Dennis says ‘Celluloid’ was a brand name for pyroxylin or cellulose dinitrate, like Kleenex is a brand of facial tissues. The term celluloid is what most knife people use to refer to cellulose dinitrate or pyroxylin. The terms seem to be used synonymously at least when it comes to knives.

It is a great article that I refer to often with questions about celluloid. Dennis is a meticulous researcher and a good writer. There was also a recent article in Knife World (in the last 3 or 4 months) on celluloid that I have to study through. I just skimmed it on the first reading. I don’t recall who wrote it, but you might wish to consult it as well.

Nice little #24 you have. 8)
It appears the celluloid has not gone south yet. It may have a lifetime of use left in it! You can loosen the blade by clamping the blade in a vise as close to the bolster as possible, (preferably clamping the tang of the blade), and rocking the knife gently side to side. That and some Quick Release Oil may be all you need to do to have a good user. If you tape up the handle you can sand down just the bolsters then polish them and remove most of the dings in the bolster. A bit of superglue under the handles and a couple minutes in a clamp may make those handles stay down. I have used superglue on celluloid before experimentally and it does not seem to bother it.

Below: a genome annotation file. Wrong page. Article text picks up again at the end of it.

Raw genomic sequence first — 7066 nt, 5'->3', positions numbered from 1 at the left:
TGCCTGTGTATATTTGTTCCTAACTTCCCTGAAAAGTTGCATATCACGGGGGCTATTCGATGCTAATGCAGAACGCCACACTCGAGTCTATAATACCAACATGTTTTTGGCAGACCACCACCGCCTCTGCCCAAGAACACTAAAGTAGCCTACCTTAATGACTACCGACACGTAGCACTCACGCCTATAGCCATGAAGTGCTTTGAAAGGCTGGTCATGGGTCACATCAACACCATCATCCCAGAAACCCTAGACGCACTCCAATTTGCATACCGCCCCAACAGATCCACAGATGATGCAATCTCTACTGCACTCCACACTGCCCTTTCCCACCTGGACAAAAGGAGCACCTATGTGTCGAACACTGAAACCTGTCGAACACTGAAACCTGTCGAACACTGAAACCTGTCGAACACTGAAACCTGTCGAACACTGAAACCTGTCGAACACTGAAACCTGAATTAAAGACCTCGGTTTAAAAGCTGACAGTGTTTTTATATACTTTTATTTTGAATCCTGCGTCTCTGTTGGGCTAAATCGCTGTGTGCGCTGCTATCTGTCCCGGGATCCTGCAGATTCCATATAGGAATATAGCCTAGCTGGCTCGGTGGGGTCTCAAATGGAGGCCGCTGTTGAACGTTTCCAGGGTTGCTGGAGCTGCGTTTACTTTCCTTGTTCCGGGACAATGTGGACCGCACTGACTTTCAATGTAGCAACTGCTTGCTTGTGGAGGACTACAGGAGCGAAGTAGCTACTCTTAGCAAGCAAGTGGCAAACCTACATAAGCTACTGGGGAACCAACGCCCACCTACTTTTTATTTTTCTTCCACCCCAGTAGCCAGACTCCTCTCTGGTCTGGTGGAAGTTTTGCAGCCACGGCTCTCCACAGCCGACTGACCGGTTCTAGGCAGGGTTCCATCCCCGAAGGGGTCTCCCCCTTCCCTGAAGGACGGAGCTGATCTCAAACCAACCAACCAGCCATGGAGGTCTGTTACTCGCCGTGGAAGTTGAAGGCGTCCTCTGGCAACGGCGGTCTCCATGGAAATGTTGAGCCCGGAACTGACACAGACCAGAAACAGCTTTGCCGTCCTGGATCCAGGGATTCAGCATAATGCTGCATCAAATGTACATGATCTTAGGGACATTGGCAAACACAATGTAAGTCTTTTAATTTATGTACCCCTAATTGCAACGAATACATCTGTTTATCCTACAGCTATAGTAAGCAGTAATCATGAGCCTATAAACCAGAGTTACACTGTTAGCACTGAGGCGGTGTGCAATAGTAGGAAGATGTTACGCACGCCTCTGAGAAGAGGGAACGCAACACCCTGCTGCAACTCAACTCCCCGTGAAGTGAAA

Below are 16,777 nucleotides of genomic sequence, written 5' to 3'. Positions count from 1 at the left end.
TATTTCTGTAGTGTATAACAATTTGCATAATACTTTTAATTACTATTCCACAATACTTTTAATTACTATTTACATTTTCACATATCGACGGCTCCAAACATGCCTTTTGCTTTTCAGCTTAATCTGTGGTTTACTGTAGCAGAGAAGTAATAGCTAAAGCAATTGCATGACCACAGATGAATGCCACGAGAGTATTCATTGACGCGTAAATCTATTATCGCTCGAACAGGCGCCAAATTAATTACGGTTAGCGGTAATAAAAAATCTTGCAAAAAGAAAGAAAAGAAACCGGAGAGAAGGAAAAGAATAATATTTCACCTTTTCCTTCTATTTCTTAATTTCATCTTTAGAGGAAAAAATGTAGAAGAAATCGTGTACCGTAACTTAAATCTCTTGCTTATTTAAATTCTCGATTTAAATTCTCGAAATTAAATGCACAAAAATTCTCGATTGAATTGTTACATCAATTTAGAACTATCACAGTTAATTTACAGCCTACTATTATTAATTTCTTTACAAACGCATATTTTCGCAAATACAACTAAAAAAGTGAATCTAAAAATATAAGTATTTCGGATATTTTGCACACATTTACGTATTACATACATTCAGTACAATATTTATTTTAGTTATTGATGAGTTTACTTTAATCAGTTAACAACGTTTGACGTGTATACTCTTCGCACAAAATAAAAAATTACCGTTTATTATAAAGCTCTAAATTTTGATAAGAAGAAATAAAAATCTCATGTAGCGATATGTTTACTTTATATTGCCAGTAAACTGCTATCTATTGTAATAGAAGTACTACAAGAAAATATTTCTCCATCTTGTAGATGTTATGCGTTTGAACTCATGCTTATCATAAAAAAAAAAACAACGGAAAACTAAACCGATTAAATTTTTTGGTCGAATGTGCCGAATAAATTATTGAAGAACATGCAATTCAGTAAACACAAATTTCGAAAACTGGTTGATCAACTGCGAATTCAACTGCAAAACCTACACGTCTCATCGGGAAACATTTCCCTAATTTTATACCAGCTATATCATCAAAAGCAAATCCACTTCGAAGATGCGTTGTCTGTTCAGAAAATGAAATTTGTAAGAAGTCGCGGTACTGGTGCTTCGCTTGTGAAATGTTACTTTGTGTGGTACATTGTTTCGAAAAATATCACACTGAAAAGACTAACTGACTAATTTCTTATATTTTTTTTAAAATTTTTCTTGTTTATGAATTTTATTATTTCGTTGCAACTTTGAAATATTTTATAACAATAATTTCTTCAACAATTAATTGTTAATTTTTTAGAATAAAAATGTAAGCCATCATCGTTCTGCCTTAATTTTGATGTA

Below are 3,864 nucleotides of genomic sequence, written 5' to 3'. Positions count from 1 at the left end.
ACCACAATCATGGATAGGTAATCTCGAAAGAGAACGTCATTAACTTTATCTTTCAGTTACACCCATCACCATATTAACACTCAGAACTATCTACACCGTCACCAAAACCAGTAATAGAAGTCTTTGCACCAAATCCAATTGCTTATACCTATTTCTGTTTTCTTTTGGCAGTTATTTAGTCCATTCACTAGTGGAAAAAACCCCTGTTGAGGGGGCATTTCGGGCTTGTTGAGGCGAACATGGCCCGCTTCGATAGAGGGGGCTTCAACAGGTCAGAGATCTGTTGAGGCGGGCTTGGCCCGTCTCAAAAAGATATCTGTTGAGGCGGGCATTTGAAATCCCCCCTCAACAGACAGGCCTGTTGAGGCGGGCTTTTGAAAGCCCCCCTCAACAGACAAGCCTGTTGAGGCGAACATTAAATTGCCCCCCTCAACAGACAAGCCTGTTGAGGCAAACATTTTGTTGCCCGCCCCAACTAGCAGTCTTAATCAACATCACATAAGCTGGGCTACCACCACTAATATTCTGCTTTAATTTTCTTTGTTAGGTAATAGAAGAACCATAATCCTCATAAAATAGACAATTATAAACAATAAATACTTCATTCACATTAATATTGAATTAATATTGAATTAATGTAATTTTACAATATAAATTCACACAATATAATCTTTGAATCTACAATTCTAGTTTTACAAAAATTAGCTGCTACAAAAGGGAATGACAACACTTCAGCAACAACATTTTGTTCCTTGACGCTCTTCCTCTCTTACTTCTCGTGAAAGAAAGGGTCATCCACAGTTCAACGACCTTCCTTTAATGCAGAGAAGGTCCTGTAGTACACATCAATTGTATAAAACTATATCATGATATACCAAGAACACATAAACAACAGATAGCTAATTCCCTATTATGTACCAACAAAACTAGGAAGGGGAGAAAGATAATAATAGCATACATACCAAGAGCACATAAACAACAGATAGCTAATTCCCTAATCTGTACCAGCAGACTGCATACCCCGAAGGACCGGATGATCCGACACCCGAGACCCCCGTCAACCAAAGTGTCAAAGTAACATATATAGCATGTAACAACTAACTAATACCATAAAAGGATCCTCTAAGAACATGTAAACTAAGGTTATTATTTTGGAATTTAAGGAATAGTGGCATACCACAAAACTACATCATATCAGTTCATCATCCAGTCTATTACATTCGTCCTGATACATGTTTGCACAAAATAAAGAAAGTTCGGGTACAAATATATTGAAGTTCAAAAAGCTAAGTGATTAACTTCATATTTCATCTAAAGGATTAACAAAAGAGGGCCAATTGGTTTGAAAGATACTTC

A bit of work and it will be nearly as good as new, or good enough for a nice EDC! ::tu::

Nice find for <$5! But I agree, a nice bone handled #33 is pretty hard to beat! ::nod::
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Re: NUGGETS OF CAMILLUS HISTORY FOR CAMILLUS ENTHUSIASTS

Postby jclarke2152 » Thu Dec 29, 2011 12:15 am

I've just acquired a very nice Camillus Stockman # 66 with white composite scales in great condition... I was hoping someone would know roughly the age of it and if the scales are celluloid or delrin (I want to know if I need to store it away from my other knives).

Any help would be greatly appreciated.
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Re: NUGGETS OF CAMILLUS HISTORY FOR CAMILLUS ENTHUSIASTS

Postby orvet » Thu Dec 29, 2011 2:10 am

::welcome:: Welcome to AAPK!

The handles on your knife are celluloid, a style of celluloid called French Ivory.